Which all just goes to show that it's interesting to see how all of us come to our individual values regarding toys.
post #50 of 64
I don't know about pesticide/herbicide use in forestry (my guess is that herbicides for control of non-valuable vegetation would be more common), but I do know that the destruction of forests is a huge problem-- both for environmental and social justice reasons. Obviously if you are gathering your own wood from a forest you live in and see and help care for, this isn't really an issue. Also, just because the logging practices you may *see* seem minimally destructive, it certainly doesn't mean that is the case everywhere.

I won't post this long thing I was writing and instead just say there is tons of info available out there-- look at any of the major international environmental organizations and they have quite a bit on illegal logging and deforestation. It is also well reported in the mainstream press. There is plenty of scholarly, scientific research on impact of logging, if you enjoy reading that sort of thing. Now, a few wooden toys is probably not the cause of all this demand for wood-- I believe its mainly driven by construction and paper.

here is the website for the forest stewardship council
http://www.fscus.org/

Here is website at WWF that describes threats to forests (globally)
http://www.panda.org/about_wwf/what_...lems/index.cfm

Here is an interesting article from the University of Minnesota ag extension website on sustainable logging practices: http://www.extension.umn.edu/distrib...es/DD6518.html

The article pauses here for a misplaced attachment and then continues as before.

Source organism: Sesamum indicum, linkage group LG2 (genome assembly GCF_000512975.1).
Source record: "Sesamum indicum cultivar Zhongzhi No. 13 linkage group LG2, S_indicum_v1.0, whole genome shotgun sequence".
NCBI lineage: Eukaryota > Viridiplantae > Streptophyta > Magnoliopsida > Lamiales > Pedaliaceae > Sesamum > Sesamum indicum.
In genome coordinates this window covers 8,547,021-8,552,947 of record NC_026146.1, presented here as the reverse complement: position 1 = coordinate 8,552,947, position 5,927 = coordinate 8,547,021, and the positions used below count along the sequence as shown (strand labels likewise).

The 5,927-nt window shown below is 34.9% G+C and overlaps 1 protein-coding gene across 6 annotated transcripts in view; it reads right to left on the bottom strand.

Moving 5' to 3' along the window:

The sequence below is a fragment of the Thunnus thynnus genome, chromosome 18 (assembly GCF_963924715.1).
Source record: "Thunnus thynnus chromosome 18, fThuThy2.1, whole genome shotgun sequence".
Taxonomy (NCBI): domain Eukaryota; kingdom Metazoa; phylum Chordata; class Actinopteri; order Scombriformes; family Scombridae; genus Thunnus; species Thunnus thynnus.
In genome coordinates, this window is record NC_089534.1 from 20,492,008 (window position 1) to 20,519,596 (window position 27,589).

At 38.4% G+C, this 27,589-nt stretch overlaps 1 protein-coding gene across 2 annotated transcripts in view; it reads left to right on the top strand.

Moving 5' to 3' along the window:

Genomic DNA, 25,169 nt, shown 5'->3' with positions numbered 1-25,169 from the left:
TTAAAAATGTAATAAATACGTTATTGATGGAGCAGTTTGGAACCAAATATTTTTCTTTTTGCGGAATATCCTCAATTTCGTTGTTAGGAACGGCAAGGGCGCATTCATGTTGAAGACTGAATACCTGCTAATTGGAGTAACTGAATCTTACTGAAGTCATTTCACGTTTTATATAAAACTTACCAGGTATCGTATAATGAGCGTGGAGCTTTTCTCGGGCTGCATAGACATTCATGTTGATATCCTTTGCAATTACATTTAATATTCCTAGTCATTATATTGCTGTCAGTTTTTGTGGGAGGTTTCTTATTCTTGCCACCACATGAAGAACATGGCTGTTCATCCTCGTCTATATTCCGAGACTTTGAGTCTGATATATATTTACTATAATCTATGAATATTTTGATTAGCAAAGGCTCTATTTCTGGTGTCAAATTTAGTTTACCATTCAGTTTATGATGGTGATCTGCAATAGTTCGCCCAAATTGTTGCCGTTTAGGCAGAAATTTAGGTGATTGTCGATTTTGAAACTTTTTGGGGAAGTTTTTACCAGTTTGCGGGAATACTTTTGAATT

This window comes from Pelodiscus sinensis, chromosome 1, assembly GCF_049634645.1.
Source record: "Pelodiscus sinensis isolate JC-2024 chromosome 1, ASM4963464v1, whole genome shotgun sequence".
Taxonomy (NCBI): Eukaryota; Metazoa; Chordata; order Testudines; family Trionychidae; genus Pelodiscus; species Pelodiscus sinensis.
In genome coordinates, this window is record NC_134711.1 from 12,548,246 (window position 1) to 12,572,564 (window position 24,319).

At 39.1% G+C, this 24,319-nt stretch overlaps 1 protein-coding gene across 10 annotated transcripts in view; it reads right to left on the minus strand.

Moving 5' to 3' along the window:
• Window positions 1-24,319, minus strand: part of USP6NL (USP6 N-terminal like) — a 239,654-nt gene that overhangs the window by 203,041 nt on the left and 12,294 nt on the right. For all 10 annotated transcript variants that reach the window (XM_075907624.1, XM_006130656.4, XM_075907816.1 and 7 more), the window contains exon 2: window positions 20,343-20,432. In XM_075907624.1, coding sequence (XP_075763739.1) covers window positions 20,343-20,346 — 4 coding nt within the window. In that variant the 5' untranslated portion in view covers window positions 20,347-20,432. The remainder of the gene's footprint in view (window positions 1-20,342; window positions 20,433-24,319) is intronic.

post #51 of 64
I understand about over logging and deforestation - just have never heard anything about the pesticides....
post #52 of 64
not much. we have a vacum and a shopping cart, both FP that were gifts and the kids love them. we also have some plastic play food that mil bought. ds has a few plastic cars for outside playa nd we do have plastic toys outside.
post #53 of 64
Here you go attachedmama

I live in Australia where blue gums are the main local wood plantation. These are also an important cash crop plantation wood grown in Hawaii & California. Blue gums are highly sprayed with pesticide. Locally we have real issues because the pesticides affect other agriculture such as fresh water marron (fresh water lobster) which are very sensitive to water quality. Here is a link to a brochure on pesticide use in plantations here, including blue gums and pines.

Plantations and pesticides
http://www.fwprdc.org.au/content/pdf...pestreport.pdf

We also have a problem with pine plantations. This is a US link I found that outlines the pesticides sprayed on them, though apparently its not common in colder areas. We live in warmer areas - where pine plantations are totally non-native but grow very quickly - so pests are a huge issue because the larvae season is longer. It makes sense that unnatural, single species plantations would need pesticides - no natural biodiversity to provide biological controls.
In the previous link it also outlines the regular use of herbicides to control other plant species that might try and grow in the pine plantation.

Pines
http://www.na.fs.fed.us/spfo/pubs/fi...tro_sawfly.htm